Little/No Empathy: Compromised ability to recognise the feelings and needs of others associated with interpersonal hypersensitivity. Also, prone to feeling slighted or insulted.
Anxiousness: They may experience intense feelings of nervousness, tenseness or panic often in response to interpersonal stresses, worry about the effects of past negative experiences and future negative possibilities, feeling fearful, apprehensive, on the edge, threatened by uncertainty or fear of falling apart/ losing control.
Hostility: Persistent and pervasive angry feelings; anger or irritability in response to minor slights or insults, rejection or abandonment.
Separation Insecurity: Due to fears of rejection and abandonment from significant others. along with fears of excessive dependency and a complete loss of autonomy.
Depressivity/Dysphoria: Frequent feelings of being down, miserable or hopeless. Pessimism about the future, pervasive shame, feelings of inferiority, suicide and suicidal behavior. Whilst people with BPD feel joy intensely, they are especially prone to dysphoria, or feelings of mental and emotional distress with difficulty recovering from these moods.
Zanarini et al. recognized four categories of dysphoria that are typical of this condition: extreme emotions; destructiveness or self-destructiveness; feeling fragmented or lacking identity; and feelings of victimization. Within these categories, a BPD diagnosis is strongly associated with a combination of three specific states: 1) feeling betrayed 2) “feeling like hurting myself and 3) feeling out of control.
Princess Diana struggled to overcome an eating disorder and had difficulty maintaining relationships. Some experts attribute her BPD to the divorce of her parents and neglect during her childhood. Self-mutilation, binge eating, and promiscuity characterized the dissolution of her relationship with Charles.
Splitting: Perception of things, others and themselves oscillate between all good or all bad. They may put someone on a pedestal only to topple them off it when they don’t meet their expectations. They may strive for perfection and feel at times they have achieved it, but may return to harsh self criticism when a mistake is made. They essentially lack trust in others, which is understandable when interaction with caregivers and others were abusive and inconsistent, thus they learnt not to trust and expect to be let down/abused.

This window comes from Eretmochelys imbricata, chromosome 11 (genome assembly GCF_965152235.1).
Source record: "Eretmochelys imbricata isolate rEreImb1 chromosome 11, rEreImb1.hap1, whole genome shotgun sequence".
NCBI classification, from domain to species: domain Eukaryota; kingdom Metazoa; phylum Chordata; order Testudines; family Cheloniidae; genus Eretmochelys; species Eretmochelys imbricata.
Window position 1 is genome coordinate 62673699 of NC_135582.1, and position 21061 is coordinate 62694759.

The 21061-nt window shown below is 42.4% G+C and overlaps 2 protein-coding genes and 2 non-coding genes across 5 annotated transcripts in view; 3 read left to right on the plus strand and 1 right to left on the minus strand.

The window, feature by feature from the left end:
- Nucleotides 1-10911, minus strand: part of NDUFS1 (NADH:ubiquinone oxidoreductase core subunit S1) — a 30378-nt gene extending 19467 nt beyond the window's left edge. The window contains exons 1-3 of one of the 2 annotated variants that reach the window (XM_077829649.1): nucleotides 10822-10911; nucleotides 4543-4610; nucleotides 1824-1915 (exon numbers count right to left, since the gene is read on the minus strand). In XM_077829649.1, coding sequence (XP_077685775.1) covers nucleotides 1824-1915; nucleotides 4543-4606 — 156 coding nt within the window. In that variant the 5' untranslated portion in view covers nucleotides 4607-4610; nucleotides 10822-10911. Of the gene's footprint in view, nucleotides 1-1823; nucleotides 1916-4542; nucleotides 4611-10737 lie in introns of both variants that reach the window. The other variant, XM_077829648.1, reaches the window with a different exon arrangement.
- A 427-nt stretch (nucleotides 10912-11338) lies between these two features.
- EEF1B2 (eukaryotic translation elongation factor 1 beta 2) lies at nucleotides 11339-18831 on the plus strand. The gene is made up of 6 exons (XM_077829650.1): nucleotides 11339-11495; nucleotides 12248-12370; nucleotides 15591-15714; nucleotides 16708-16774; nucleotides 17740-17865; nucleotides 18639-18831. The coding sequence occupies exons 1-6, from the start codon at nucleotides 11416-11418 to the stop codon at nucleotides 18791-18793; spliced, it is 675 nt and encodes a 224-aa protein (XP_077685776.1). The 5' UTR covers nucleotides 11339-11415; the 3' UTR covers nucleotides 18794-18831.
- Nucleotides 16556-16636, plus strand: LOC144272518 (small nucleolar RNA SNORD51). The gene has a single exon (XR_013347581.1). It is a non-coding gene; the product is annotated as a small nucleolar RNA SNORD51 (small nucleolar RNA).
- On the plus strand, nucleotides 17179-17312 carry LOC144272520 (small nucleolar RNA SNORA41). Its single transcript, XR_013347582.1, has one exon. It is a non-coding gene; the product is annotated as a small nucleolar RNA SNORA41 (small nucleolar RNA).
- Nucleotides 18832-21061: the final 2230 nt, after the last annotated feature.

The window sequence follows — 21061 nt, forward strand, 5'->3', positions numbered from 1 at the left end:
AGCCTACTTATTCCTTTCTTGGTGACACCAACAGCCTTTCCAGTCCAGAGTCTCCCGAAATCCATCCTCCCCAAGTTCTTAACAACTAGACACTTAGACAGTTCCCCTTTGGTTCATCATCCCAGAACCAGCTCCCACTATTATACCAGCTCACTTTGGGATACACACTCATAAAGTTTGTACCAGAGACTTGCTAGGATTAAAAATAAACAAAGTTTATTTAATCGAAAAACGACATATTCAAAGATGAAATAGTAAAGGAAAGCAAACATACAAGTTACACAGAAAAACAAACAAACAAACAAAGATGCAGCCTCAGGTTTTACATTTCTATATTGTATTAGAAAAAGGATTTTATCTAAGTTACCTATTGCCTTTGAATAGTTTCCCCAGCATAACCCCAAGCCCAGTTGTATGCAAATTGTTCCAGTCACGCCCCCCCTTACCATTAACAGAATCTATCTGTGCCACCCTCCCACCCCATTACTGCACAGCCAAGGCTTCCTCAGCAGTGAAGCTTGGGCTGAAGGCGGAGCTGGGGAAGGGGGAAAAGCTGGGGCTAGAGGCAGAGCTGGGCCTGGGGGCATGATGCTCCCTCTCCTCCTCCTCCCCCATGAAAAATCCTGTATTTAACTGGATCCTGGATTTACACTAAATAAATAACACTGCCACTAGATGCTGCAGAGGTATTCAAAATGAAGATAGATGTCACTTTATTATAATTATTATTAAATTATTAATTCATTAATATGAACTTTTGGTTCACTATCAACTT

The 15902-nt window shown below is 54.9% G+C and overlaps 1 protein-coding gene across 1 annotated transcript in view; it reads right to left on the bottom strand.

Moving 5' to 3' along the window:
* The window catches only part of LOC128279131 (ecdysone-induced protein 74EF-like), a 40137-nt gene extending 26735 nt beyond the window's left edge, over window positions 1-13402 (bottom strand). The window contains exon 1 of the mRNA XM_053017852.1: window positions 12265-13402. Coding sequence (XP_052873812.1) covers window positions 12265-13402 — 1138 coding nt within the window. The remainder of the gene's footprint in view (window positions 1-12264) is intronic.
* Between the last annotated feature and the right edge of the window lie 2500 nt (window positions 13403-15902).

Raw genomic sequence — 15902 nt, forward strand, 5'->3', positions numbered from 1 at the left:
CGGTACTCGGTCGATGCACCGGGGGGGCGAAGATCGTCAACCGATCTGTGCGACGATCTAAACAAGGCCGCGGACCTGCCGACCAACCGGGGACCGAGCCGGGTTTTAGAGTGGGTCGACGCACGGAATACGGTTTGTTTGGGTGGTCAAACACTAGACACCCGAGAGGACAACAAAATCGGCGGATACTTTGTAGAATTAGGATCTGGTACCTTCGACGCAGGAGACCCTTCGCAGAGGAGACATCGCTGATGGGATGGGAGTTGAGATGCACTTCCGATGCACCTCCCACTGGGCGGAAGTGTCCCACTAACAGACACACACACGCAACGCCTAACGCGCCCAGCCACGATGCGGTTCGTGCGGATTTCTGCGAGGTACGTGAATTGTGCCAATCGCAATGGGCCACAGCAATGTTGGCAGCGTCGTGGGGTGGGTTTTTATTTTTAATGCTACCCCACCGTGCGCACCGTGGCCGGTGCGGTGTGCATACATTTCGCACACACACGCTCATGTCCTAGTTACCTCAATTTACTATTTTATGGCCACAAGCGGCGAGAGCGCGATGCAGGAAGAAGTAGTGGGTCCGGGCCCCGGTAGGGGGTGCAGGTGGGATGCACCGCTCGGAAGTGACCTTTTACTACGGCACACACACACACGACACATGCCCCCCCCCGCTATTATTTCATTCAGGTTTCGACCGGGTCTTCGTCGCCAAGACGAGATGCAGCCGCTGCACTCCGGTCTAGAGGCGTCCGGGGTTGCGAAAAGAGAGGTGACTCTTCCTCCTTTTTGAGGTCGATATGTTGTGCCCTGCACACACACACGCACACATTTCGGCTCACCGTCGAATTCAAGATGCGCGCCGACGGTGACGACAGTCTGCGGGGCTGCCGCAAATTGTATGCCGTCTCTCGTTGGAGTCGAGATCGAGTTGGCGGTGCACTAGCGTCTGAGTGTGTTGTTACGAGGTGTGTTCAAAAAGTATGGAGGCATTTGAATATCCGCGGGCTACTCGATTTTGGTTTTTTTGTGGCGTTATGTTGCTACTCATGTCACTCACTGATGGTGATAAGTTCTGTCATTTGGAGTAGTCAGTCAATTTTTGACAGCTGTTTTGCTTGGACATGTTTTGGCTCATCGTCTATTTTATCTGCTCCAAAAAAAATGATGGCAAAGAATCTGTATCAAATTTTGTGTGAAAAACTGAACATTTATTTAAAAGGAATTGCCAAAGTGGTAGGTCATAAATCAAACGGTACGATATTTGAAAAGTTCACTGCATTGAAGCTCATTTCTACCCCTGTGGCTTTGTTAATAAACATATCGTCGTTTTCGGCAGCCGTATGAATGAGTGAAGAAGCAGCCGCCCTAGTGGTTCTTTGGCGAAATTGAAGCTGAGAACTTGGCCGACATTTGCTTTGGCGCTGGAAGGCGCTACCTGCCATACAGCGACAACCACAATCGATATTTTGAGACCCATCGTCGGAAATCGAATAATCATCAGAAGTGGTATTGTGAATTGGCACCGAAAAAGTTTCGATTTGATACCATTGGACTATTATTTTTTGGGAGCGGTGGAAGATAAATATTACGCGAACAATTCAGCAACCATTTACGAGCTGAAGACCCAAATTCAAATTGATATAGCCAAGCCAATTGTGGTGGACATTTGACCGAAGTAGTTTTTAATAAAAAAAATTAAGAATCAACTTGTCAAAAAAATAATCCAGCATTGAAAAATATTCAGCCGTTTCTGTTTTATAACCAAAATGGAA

Borderlines may feel entitled to special treatment and live outside rules and boundaries. Though, at times of low self esteem they tend to believe they are ‘bad’, ‘unlovable’, ‘not good enough’ and deserving of punishment. This defense mechanism disrupts the development of enduring perceptions of self and others. Abusive relationships may be comfortable to them as they are used to the chaos.
Projection: This defense mechanism causes them to attribute their own negative traits and behaviours to someone else. The borderline may wail ‘you don’t care about me’, when infact you just feel aggravated. The denial of her blatant misconduct may cause one to question their own perception of reality which can be crazy-making.
Intimacy issues: At times, perceptions of others are selectively biased towards negative attributes or vulnerabilities. Relationships tend to be intense, unstable and conflicted. Close relationships are marked by mistrust, neediness and anxious preoccupation with real or imagined abandoned. Splitting causes relationships to bounce between overinvolvement and withdrawal as the BPD idealizes and devalues their partner.
More females are diagnosed with BPD than males by a ratio of about 3:1, though some clinicians suspect that males are underdiagnosed. Nevertheless, there is a reason why females with BPD are dubbed ‘Women of Extremes‘. They tend to have issues doing things in moderation and find themselves on polar opposites most of the time.
Impulsivity: Disinhibition leads to substance or alcohol abuse, eating disorders, unprotected sex or indiscriminate sex with multiple partners, reckless spending and reckless driving. Impulsive behavior may also include leaving jobs or relationships, running away, acting on a momentary basis without a plan or consideration of outcomes, lack of concern for ones limitations, denial of the reality with personal dangers, difficulty establishing or following plans and a sense of urgency and self harming behaviour under emotional distress.
People with BPD act impulsively because it gives immediate relief from their emotional pain or emergence of building tension. They tend to be risky with little regard for the consequences and are quite often ritualized. Inevitably they become irresistable and the cycle perpetuates despite feelings of shame and guilt that may accompany the aftermath. For borderlines, their acts may serve as mood stabilizers, a means to establishing a fragment of identity or a mode of escape from the emptiness and despair.
Self Harm and Suicide: Suicide is the ultimate conveyance of black and white thinking. The lifetime risk of suicide among people with BPD is around 10%. There is evidence that men diagnosed with BPD are approximately twice as likely to commit suicide as women diagnosed with BPD and considerable percentage of men who commit suicide may have undiagnosed BPD. Of those who die many were the most productive individuals with extremely high standards. Feelings of hopelessness and helplessness often follow perceived rejection or personal failure. Also, sexual abuse can be a particular trigger for suicidal behavior in adolescents with BPD tendencies.